John Stollmeyer

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John Stollmeyer
Personal information
Full name John Michael Stollmeyer
Date of birth (1962-10-25) October 25, 1962 (age 51)
Place of birth Pittsburgh, Pennsylvania, United States
Height 5 ft 9 in (1.75 m)
Playing position Midfielder / Defender
Youth career
1982–1985 Indiana University
Senior career*
Years Team Apps (Gls)
1986–1988 Cleveland Force (indoor) 101 (29)
1989–1990 Arizona Condors
1990 Washington Stars
National team
1986–1990 United States 31 (0)
Teams managed
Notre Dame (assistant)
* Senior club appearances and goals counted for the domestic league only.
† Appearances (Goals).

John Michael Stollmeyer (born October 25, 1962 in Pittsburgh) is a retired United States soccer player. He played two seasons in Major Indoor Soccer League and one each in both the American Soccer League and the American Professional Soccer League. He also earned thirty-one caps with the U.S. national team from 1986 to 1990 and was a member of the U.S. team at the 1990 FIFA World Cup.

High school and college[edit]

Stollmeyer, a native of Pennsylvania, attended Thomas Jefferson High School in Annandale, Virginia. In 1981, he was the National Amateur Soccer Athlete of the Year. After high school he attended Indiana University Bloomington from 1982 to 1986. While at Indiana, he was a member of the school's NCAA Men's Soccer Championship teams of 1982 and 1983, as well as the 1984 second-place team. He was selected as a second team All American in 1982 and 1985 and a third team All American in 1984. In 1982, he was the NCAA Defender of the Year. In 1999, he was elected to the Indiana University Hall of Fame.[1]

U.S. Olympic Sports Festival[edit]

In the early 1980s, the U.S. Olympic organization initiated the Olympic Sports Festival as a means of identifying and training prospective Olympians. In soccer, the organization divided prominent amateur players into four teams, north, south, east and west. Stollmeyer was a member of the East Regional Team for the 1982, 1983 and 1985 Olympic Sports Festivals.

Cleveland Force[edit]

In 1985, Stollmeyer was drafted by the Cleveland Force of the Major Indoor Soccer League (MISL). He was the MISL rookie of the year in 1986-1987. Stollmeyer's second season with the team, 1987–1988, was his last as the team folded at the end of the season.

WSL/APSL[edit]

When the Cleveland Force closed in 1988, he moved to the Arizona Condors of the outdoor Western Soccer League. Stollmeyer played with the Condors for its two seasons of existence: 1989 and 1990. Once again, Stollmeyer was left without a team when the Condors folded at the end of the 1990 season. He was briefly associated with the Washington Stars, but that team also folded in 1990.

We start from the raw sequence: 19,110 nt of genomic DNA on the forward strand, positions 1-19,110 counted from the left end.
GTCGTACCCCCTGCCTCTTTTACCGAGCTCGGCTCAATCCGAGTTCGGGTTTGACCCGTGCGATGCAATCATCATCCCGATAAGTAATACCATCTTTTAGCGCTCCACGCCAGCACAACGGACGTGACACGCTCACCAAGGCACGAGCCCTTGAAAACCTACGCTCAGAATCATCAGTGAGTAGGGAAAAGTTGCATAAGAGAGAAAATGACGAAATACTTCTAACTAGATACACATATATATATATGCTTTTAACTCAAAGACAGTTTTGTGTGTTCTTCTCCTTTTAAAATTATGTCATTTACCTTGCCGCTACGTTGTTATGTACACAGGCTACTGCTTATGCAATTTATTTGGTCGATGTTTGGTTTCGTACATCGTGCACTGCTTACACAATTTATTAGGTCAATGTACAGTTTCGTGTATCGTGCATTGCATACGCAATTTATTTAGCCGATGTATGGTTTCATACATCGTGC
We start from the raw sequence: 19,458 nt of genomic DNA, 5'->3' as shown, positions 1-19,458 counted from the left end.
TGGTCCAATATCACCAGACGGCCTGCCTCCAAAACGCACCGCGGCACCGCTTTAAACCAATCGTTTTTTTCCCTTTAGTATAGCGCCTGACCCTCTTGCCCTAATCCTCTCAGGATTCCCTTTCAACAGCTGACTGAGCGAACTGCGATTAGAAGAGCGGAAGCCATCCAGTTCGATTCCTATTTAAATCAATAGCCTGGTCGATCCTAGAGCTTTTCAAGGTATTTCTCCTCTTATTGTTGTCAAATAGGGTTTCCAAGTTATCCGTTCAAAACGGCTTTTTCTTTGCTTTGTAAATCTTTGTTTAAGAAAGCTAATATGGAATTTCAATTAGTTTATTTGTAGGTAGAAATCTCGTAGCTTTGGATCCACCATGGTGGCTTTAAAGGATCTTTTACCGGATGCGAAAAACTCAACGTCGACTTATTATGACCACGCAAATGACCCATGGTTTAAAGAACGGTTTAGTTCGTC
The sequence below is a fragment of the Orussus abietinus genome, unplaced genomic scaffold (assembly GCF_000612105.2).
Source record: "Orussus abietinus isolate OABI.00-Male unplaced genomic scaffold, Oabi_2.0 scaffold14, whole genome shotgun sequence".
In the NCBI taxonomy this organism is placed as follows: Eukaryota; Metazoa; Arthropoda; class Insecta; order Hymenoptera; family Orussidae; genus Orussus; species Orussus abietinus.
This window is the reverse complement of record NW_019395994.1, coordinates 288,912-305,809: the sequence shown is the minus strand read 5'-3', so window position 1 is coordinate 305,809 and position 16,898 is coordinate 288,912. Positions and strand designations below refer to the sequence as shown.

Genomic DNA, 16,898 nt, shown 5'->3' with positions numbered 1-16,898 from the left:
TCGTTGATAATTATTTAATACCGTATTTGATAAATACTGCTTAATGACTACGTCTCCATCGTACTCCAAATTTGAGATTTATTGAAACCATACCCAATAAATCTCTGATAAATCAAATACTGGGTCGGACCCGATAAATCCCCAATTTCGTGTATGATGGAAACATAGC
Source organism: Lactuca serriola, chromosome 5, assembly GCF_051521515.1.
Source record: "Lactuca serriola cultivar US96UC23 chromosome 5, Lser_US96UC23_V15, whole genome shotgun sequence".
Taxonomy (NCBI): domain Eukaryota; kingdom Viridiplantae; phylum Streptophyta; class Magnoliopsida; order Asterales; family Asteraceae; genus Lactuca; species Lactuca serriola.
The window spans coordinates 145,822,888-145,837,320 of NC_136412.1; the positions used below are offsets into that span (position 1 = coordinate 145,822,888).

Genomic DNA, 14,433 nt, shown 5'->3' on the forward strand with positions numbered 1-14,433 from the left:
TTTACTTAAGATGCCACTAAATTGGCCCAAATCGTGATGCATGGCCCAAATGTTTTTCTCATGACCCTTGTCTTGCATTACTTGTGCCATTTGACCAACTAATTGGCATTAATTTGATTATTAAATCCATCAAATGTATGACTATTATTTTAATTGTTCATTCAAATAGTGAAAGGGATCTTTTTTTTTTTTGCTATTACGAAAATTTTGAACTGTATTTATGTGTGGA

National teams[edit]

While in high school, he played on the U.S. team at the 1981 FIFA World Youth Championship in Australia.

During his time with the Force, Stollmeyer was a member of the 1987 Pan American Games U.S. soccer team, which was held in Indianapolis, Indiana. The U.S. defeated Trinidad and Tobago 3-0, tied El Salvador 0-0, but lost to Argentina 0-2. The 1-1-1 record gave the U.S. 2nd place in its pool, but not enough to advance out of group play. That year he was also a member of the U.S. 1987 Summer Universiade soccer team in Zagreb, Croatia.

The following year Stollmeyer played for the U.S. team at the 1988 Summer Olympics in Seoul, South Korea. That team tied Argentina and South Korea, then lost to the Soviet Union. Once again, Stollmeyer's team failed to exit group play.

Despite the professional disappointments, Stollmeyer still made the U.S. team for the 1990 FIFA World Cup in Italy. However, in this last major international tournament of his career, Stollmeyer's team again failed to exit group play, losing to both Italy and Czechoslovakia and earning a tie with Austria.

Coaching[edit]

After he retired from playing professionally, Stollmeyer spent time as an assistant coach with Notre Dame.

Post-soccer career[edit]

Stollmeyer is a Vice President of investments for Raymond James in Indianapolis.[2] He was also featured in an article regarding the disrupted adoption of children.[3]

References[edit]

External links[edit]